ROME, Italy, March 22, 2013 (ENS) – On the first International Day of Forests, celebrated Thursday by the United Nations, Jose Graziano da Silva proposed that all countries support a Zero Illegal Deforestation target.

Graziano da Silva

FAO Director-General Jose Graziano da Silva, second right, announces a zero illegal deforestation target, (Photo by Alessia Pierdomenico ©FAO)

As director-general of the UN’s Food and Agriculture Organization, FAO, Graziano da Silva linked illegal deforestation and hunger at a ceremony marking the UN’s newest International Day.

“In many countries, illegal deforestation is degrading ecosystems, diminishing water availability and limiting the supply of fuelwood – all of which reduce food security, especially for the poor,” he said. “Stopping illegal deforestation and forest degradation would do much to end hunger, extreme poverty and bring about sustainability.”

“This is why, I would like to encourage countries to promote tree planting and to consider a Zero Illegal Deforestation target in the context of the post-2015 debate. These two goals should be closely linked,” said Graziano da Silva, an American-born Brazilian agronomist and writer.

“We can achieve positive results if countries, the international financial institutions, the UN, civil society and the private sector join forces to tackle these issues,” he said.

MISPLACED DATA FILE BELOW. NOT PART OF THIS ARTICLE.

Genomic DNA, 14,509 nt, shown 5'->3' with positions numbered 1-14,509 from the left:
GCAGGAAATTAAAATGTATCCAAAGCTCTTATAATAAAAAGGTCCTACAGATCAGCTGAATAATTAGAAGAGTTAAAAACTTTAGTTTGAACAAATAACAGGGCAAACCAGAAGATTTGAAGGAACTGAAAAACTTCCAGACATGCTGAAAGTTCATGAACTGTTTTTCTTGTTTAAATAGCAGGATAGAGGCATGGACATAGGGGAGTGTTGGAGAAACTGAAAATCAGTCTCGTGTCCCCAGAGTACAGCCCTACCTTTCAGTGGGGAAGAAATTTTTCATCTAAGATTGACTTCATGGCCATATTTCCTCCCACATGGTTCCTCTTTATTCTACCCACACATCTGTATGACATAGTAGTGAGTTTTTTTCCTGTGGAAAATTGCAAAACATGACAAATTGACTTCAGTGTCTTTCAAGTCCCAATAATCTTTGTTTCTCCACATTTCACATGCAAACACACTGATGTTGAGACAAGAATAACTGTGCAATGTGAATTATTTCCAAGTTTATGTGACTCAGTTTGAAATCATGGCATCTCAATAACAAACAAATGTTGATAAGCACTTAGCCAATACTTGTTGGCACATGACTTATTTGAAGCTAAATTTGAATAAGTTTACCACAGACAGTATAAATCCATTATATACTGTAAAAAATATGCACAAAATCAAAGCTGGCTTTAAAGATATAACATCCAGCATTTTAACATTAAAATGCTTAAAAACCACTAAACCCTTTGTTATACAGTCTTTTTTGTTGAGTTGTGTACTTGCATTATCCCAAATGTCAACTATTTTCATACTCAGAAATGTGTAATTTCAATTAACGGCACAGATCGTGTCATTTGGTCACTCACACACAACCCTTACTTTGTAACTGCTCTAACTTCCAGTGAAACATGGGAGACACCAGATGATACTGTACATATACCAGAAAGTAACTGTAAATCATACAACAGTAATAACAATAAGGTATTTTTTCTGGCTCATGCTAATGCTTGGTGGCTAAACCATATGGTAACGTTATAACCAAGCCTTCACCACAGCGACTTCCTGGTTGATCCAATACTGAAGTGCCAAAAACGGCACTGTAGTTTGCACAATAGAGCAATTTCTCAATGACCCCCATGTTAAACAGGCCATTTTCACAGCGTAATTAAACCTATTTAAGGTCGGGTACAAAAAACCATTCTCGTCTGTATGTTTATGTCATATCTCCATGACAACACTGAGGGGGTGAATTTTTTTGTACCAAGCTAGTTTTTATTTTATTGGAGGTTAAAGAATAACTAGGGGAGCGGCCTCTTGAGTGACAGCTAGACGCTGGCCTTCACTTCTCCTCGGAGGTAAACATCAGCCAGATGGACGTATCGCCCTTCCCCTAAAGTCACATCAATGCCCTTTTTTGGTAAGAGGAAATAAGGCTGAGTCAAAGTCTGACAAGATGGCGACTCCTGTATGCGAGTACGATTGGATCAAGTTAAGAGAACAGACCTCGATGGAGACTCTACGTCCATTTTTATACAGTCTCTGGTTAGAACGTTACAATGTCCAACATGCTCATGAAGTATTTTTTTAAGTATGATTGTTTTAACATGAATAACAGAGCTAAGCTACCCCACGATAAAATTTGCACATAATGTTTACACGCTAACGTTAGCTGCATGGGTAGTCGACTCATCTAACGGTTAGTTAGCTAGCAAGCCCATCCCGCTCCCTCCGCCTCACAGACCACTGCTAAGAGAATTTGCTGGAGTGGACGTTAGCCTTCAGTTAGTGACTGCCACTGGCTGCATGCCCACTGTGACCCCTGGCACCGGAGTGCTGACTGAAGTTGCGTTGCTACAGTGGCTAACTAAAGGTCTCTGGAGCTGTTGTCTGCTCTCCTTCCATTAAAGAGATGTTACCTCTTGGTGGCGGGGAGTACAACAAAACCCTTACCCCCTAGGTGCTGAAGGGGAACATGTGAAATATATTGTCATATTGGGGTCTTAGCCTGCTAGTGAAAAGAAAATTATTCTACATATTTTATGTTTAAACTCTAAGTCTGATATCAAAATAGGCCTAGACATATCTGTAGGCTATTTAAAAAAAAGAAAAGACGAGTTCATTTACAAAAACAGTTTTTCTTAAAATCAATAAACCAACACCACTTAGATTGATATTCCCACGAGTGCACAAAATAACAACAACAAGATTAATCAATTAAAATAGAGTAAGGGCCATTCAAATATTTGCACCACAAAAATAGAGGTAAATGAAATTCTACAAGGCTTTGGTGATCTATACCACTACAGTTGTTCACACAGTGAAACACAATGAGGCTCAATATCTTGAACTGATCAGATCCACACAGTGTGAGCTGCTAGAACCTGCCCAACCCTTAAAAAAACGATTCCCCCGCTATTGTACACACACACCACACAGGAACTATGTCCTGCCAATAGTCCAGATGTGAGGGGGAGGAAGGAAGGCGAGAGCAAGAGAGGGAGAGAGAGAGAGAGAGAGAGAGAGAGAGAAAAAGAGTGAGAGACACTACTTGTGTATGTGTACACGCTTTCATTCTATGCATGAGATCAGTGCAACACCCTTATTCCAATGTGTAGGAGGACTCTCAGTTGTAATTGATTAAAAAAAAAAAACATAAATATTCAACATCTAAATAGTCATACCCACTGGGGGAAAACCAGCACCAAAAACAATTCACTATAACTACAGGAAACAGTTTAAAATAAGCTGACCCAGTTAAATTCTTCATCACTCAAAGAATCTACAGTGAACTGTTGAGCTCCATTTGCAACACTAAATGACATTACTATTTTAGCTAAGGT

The UN General Assembly has proclaimed March 21 the International Day of Forests. From 2013 on, the day will be observed each year to celebrate and raise awareness of the importance of forests and trees to all life on Earth.

UN Secretary-General Ban Ki-moon called on governments, businesses and civil society to protect forests by reducing deforestation, preventing environmental degradation, and providing sustainable livelihoods for all who depend on this precious ecosystem.

“Forests are vital for our well-being. They cover nearly a third of the globe and provide an invaluable variety of social, economic and environmental benefits,” said Ban.

logging Peru

Logging steep slopes in the Peruvian Amazon (Photo by Gino Cassinelli)

Forests are the source of three-fourths of the world’s freshwater, they stabilize slopes and prevent landslides, and protect coastal communities against tsunamis and storms. In addition, more than three million people use forest wood for fuel, said Ban.

Forests also help combat climate change as they store more carbon than is in the atmosphere, said the UN chief, yet some 13 million hectares of forest are destroyed annually, and deforestation accounts for 12 to 20 percent of the global greenhouse gas emissions that contribute to global warming.

“As weather patterns change due to climate change, many forested areas are increasingly vulnerable. This underlines the urgency of a global, inclusive, legally binding climate change agreement that will address greenhouse gas emissions and encourage the protection and sustainable management of forests,” Ban said.

“International Day of Forests will help raise awareness of the contributions of forests,” said Harris Sherman, the U.S. Department of Agriculture Undersecretary for Natural Resources and Environment. “Climate change is one of the biggest challenges facing the world today and the environmental stressors from our changing climate do not stop at international borders.”

The U.S. Forest Service’s International Programs office, with support from the U.S. Agency for International Development and the U.S. Department of State, works with other countries to promote low-emissions strategies, and the sustainable use and conservation of natural resources.